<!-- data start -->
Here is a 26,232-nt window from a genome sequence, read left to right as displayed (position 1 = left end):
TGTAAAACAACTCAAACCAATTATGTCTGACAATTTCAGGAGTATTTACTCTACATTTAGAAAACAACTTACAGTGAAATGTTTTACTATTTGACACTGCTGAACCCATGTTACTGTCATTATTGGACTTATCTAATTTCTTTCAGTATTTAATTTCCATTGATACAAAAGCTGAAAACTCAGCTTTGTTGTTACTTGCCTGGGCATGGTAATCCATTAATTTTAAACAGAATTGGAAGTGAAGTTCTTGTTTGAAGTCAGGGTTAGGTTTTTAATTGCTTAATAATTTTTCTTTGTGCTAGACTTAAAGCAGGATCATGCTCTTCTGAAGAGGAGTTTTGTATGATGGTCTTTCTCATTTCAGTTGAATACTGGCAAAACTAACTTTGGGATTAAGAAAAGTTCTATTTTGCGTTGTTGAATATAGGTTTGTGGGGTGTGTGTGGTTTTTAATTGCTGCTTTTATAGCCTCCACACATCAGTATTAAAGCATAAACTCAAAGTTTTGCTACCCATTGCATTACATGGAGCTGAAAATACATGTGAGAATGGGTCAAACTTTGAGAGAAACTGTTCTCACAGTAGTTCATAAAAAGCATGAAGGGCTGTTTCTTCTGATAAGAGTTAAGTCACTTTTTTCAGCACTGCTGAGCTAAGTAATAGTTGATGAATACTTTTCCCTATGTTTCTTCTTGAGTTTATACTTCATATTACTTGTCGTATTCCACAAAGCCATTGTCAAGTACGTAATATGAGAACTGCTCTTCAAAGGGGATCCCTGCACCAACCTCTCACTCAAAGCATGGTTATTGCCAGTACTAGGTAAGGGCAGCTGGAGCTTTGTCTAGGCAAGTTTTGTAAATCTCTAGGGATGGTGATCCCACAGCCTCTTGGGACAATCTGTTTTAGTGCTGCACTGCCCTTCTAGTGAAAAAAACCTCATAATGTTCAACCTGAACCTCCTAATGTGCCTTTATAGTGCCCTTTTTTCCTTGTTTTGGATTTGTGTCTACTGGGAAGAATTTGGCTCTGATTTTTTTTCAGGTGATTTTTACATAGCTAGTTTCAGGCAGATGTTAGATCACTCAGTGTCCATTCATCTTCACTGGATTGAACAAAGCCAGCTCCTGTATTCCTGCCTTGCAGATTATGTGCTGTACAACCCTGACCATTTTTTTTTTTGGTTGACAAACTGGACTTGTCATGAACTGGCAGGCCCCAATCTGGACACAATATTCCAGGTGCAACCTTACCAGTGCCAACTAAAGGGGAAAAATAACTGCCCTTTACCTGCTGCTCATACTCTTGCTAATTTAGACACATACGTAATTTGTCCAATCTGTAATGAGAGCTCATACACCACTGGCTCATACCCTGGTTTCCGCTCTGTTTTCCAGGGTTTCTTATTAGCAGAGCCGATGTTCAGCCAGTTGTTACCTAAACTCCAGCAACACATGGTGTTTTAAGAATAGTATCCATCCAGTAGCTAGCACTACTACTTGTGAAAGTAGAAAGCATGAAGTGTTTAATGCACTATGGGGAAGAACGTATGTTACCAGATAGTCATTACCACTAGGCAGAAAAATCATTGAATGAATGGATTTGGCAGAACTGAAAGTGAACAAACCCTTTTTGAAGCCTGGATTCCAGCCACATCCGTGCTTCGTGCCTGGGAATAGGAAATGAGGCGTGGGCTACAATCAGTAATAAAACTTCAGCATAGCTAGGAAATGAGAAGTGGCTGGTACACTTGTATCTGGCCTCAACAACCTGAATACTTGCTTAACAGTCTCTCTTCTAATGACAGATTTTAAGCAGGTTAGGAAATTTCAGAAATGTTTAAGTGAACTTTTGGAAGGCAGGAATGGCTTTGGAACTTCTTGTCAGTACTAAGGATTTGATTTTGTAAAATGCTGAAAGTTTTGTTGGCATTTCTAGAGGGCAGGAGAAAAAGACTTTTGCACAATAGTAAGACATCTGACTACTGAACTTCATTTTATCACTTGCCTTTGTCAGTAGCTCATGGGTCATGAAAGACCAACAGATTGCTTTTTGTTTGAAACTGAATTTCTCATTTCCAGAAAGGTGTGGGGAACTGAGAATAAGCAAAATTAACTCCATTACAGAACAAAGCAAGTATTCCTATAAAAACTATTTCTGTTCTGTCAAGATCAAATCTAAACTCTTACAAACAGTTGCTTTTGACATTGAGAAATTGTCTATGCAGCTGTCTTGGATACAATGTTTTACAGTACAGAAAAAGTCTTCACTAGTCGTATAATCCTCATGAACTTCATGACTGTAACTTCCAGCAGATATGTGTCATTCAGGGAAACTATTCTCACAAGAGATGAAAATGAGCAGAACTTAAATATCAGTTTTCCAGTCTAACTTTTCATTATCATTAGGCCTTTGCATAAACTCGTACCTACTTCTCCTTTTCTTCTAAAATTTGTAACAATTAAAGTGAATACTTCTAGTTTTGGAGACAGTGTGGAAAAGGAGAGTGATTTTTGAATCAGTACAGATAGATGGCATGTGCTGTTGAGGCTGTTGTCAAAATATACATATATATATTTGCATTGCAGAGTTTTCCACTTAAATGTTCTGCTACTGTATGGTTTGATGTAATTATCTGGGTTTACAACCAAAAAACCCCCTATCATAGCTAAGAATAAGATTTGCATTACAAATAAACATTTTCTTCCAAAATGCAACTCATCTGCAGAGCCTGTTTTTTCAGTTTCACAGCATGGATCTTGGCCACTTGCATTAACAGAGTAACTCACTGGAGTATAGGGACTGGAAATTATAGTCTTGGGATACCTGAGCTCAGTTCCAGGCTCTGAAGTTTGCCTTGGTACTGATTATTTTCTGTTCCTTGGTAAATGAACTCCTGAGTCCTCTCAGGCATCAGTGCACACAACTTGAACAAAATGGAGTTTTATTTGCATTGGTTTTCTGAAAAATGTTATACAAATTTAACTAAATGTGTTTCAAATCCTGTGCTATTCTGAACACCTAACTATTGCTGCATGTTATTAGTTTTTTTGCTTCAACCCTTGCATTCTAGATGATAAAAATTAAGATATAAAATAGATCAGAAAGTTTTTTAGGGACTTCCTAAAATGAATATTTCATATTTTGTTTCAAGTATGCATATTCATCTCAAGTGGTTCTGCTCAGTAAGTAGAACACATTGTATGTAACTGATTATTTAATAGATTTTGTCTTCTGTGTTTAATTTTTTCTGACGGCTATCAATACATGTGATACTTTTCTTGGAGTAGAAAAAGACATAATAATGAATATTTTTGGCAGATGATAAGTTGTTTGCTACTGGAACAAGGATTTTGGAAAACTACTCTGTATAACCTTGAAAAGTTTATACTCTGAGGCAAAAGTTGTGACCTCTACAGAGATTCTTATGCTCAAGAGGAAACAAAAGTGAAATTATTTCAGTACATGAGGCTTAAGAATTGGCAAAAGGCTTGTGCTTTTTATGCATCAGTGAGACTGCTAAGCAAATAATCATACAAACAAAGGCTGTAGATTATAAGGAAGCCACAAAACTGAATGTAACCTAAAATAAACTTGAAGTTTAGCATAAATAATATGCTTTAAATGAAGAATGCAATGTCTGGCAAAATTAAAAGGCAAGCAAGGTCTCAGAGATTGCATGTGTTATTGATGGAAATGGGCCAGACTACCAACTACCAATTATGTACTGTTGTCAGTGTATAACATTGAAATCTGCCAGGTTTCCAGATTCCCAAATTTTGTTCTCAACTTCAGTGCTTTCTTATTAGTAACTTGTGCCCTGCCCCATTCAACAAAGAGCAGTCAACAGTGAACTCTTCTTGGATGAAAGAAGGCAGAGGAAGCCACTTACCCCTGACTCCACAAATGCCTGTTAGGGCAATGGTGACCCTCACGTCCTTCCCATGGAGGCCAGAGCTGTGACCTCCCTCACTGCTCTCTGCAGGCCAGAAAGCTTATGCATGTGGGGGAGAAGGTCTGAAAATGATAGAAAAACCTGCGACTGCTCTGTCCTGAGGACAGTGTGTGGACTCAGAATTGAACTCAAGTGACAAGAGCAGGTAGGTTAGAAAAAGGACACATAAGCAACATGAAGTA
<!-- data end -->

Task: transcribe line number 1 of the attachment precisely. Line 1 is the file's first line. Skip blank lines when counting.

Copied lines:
Here is a 26,232-nt window from a genome sequence, read left to right as displayed (position 1 = left end):